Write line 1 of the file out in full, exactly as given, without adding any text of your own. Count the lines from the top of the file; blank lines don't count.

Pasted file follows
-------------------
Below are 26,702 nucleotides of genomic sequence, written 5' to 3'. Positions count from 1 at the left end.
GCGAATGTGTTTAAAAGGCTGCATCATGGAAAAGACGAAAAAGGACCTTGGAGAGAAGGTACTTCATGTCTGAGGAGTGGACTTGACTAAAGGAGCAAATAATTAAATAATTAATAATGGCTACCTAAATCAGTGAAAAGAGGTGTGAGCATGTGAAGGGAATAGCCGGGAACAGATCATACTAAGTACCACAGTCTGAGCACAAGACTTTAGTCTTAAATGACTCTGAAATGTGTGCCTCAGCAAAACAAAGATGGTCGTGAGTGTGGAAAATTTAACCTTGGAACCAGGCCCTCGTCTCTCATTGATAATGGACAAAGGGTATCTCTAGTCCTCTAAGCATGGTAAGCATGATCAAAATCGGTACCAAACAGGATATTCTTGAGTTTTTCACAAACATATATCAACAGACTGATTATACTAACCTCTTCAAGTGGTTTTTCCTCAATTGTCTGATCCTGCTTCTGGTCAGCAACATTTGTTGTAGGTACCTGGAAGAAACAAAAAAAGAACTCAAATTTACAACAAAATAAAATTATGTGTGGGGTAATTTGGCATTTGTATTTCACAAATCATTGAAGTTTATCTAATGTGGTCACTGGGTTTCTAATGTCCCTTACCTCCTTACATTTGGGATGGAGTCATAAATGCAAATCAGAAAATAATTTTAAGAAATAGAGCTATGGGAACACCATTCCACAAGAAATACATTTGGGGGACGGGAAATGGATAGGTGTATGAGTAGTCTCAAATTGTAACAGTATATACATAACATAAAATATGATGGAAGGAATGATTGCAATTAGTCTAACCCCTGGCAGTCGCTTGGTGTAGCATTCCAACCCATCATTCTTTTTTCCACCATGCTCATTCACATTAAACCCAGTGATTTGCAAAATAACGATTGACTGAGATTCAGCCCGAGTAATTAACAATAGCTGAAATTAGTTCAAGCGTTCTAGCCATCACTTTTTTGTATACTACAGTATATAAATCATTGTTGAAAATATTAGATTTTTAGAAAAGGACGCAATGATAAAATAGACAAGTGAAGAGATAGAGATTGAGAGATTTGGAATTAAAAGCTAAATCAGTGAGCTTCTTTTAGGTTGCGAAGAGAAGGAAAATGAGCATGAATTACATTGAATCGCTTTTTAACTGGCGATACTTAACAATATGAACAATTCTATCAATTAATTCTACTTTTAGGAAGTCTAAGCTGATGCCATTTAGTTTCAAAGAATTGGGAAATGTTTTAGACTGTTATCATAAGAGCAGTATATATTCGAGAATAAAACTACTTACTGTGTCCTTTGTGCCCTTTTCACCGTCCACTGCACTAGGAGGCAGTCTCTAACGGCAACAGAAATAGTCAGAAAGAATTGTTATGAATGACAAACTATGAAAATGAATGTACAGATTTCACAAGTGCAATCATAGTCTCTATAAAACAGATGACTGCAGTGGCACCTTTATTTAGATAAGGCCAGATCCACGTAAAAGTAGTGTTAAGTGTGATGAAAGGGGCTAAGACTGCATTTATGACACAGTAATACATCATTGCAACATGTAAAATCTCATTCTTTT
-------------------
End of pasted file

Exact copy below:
Below are 26,702 nucleotides of genomic sequence, written 5' to 3'. Positions count from 1 at the left end.